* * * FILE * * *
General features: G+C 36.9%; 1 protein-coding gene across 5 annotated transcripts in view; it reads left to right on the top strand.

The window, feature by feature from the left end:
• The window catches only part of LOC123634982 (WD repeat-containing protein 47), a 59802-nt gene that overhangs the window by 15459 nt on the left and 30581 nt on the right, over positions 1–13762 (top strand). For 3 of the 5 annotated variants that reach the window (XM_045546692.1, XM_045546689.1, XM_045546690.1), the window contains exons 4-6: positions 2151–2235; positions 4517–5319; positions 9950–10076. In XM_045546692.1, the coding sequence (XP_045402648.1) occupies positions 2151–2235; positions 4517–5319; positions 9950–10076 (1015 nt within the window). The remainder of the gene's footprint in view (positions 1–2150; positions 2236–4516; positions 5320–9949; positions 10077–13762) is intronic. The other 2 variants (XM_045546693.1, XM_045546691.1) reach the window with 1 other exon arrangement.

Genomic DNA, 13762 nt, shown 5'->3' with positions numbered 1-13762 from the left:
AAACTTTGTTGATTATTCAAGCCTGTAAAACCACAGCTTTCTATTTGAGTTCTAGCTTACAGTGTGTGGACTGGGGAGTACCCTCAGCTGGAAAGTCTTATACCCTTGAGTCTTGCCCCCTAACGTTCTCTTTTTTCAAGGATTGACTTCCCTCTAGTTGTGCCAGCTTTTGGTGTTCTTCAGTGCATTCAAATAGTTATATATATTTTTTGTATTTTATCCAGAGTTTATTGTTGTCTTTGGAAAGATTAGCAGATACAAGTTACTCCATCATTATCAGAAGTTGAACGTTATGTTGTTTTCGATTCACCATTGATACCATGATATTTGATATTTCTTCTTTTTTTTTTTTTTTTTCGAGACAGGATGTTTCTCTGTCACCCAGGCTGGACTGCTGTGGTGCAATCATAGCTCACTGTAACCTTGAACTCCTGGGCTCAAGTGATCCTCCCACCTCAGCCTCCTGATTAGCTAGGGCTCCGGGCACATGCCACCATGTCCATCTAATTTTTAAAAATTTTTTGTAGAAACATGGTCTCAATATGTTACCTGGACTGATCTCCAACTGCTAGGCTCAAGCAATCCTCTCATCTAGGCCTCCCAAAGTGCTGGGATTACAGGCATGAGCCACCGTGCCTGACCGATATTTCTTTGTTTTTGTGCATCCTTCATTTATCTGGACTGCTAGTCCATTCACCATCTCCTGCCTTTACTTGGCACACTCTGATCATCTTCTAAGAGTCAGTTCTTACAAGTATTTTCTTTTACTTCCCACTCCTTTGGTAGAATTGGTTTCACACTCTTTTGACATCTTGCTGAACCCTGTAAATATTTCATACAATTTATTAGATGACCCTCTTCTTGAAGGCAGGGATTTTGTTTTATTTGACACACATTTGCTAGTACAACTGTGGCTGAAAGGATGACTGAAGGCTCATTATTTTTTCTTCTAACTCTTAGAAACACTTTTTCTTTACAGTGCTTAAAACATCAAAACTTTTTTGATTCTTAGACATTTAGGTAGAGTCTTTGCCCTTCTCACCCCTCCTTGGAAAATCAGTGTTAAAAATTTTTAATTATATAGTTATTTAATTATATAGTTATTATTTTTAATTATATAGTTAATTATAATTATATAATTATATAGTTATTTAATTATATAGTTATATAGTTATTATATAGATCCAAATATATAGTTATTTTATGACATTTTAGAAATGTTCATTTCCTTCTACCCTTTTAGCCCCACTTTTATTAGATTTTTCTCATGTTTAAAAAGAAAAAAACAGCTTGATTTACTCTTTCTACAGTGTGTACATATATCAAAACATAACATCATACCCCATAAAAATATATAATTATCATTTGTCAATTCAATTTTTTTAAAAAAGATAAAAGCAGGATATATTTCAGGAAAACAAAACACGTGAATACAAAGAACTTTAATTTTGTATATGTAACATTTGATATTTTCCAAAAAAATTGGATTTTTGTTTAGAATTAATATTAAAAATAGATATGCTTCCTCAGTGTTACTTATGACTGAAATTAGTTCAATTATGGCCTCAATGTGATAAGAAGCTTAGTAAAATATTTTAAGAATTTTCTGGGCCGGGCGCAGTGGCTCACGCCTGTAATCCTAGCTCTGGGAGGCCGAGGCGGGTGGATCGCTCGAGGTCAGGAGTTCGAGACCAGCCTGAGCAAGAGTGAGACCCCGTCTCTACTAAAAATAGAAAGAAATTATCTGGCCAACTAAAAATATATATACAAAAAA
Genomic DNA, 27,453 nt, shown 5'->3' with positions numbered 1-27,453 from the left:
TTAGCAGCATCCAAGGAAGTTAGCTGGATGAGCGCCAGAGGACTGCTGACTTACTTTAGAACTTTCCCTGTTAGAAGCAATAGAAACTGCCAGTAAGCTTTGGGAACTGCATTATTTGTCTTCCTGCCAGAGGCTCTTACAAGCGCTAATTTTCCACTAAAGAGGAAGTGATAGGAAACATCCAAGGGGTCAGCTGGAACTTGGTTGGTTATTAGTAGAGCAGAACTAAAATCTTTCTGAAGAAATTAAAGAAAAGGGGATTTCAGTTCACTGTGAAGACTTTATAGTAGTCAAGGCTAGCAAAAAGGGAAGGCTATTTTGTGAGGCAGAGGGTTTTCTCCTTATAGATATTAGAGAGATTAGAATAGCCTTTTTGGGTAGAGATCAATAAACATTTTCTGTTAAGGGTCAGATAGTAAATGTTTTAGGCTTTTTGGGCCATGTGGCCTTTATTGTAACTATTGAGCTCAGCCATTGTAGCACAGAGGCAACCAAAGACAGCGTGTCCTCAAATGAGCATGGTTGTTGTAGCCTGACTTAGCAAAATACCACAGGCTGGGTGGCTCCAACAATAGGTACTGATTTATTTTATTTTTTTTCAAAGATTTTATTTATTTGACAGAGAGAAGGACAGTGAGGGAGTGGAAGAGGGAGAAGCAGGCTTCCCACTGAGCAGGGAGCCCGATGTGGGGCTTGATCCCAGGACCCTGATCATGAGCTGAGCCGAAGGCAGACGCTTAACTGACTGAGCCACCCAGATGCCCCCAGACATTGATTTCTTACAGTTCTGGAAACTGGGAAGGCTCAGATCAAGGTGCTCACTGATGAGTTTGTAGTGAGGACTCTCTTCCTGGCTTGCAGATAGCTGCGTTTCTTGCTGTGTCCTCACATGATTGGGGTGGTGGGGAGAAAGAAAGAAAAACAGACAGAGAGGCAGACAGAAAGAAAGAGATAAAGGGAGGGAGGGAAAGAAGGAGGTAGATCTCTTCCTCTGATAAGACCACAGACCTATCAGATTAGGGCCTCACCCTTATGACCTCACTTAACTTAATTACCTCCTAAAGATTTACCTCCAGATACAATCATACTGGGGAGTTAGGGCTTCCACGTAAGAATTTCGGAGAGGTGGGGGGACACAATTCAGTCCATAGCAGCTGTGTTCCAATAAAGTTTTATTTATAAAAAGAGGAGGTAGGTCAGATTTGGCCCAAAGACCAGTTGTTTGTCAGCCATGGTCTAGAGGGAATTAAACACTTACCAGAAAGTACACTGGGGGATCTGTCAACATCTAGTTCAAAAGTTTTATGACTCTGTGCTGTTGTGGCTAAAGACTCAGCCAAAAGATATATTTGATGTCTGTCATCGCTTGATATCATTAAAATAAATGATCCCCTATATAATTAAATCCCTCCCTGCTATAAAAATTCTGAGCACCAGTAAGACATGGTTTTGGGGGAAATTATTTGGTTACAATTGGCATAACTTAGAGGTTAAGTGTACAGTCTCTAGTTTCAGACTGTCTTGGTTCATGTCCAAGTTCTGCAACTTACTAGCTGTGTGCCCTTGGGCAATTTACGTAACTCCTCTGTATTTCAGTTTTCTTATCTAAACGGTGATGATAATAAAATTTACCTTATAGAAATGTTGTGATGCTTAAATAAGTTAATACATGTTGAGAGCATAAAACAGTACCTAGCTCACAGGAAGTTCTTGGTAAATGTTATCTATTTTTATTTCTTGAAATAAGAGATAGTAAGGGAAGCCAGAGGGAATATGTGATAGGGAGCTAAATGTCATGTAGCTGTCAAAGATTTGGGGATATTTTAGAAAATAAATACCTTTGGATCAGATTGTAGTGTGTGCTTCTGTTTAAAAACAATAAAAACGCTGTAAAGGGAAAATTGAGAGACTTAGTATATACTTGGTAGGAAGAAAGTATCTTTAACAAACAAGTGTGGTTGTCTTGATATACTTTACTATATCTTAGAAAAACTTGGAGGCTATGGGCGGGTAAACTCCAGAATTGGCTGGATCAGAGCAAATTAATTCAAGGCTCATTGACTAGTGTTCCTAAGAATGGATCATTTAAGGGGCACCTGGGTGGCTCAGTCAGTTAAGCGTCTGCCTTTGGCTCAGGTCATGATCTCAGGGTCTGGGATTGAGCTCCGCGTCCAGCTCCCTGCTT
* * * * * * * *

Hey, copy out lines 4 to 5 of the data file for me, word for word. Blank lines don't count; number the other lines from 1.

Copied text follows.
Genomic DNA, 13762 nt, shown 5'->3' with positions numbered 1-13762 from the left:
AAACTTTGTTGATTATTCAAGCCTGTAAAACCACAGCTTTCTATTTGAGTTCTAGCTTACAGTGTGTGGACTGGGGAGTACCCTCAGCTGGAAAGTCTTATACCCTTGAGTCTTGCCCCCTAACGTTCTCTTTTTTCAAGGATTGACTTCCCTCTAGTTGTGCCAGCTTTTGGTGTTCTTCAGTGCATTCAAATAGTTATATATATTTTTTGTATTTTATCCAGAGTTTATTGTTGTCTTTGGAAAGATTAGCAGATACAAGTTACTCCATCATTATCAGAAGTTGAACGTTATGTTGTTTTCGATTCACCATTGATACCATGATATTTGATATTTCTTCTTTTTTTTTTTTTTTTTCGAGACAGGATGTTTCTCTGTCACCCAGGCTGGACTGCTGTGGTGCAATCATAGCTCACTGTAACCTTGAACTCCTGGGCTCAAGTGATCCTCCCACCTCAGCCTCCTGATTAGCTAGGGCTCCGGGCACATGCCACCATGTCCATCTAATTTTTAAAAATTTTTTGTAGAAACATGGTCTCAATATGTTACCTGGACTGATCTCCAACTGCTAGGCTCAAGCAATCCTCTCATCTAGGCCTCCCAAAGTGCTGGGATTACAGGCATGAGCCACCGTGCCTGACCGATATTTCTTTGTTTTTGTGCATCCTTCATTTATCTGGACTGCTAGTCCATTCACCATCTCCTGCCTTTACTTGGCACACTCTGATCATCTTCTAAGAGTCAGTTCTTACAAGTATTTTCTTTTACTTCCCACTCCTTTGGTAGAATTGGTTTCACACTCTTTTGACATCTTGCTGAACCCTGTAAATATTTCATACAATTTATTAGATGACCCTCTTCTTGAAGGCAGGGATTTTGTTTTATTTGACACACATTTGCTAGTACAACTGTGGCTGAAAGGATGACTGAAGGCTCATTATTTTTTCTTCTAACTCTTAGAAACACTTTTTCTTTACAGTGCTTAAAACATCAAAACTTTTTTGATTCTTAGACATTTAGGTAGAGTCTTTGCCCTTCTCACCCCTCCTTGGAAAATCAGTGTTAAAAATTTTTAATTATATAGTTATTTAATTATATAGTTATTATTTTTAATTATATAGTTAATTATAATTATATAATTATATAGTTATTTAATTATATAGTTATATAGTTATTATATAGATCCAAATATATAGTTATTTTATGACATTTTAGAAATGTTCATTTCCTTCTACCCTTTTAGCCCCACTTTTATTAGATTTTTCTCATGTTTAAAAAGAAAAAAACAGCTTGATTTACTCTTTCTACAGTGTGTACATATATCAAAACATAACATCATACCCCATAAAAATATATAATTATCATTTGTCAATTCAATTTTTTTAAAAAAGATAAAAGCAGGATATATTTCAGGAAAACAAAACACGTGAATACAAAGAACTTTAATTTTGTATATGTAACATTTGATATTTTCCAAAAAAATTGGATTTTTGTTTAGAATTAATATTAAAAATAGATATGCTTCCTCAGTGTTACTTATGACTGAAATTAGTTCAATTATGGCCTCAATGTGATAAGAAGCTTAGTAAAATATTTTAAGAATTTTCTGGGCCGGGCGCAGTGGCTCACGCCTGTAATCCTAGCTCTGGGAGGCCGAGGCGGGTGGATCGCTCGAGGTCAGGAGTTCGAGACCAGCCTGAGCAAGAGTGAGACCCCGTCTCTACTAAAAATAGAAAGAAATTATCTGGCCAACTAAAAATATATATACAAAAAA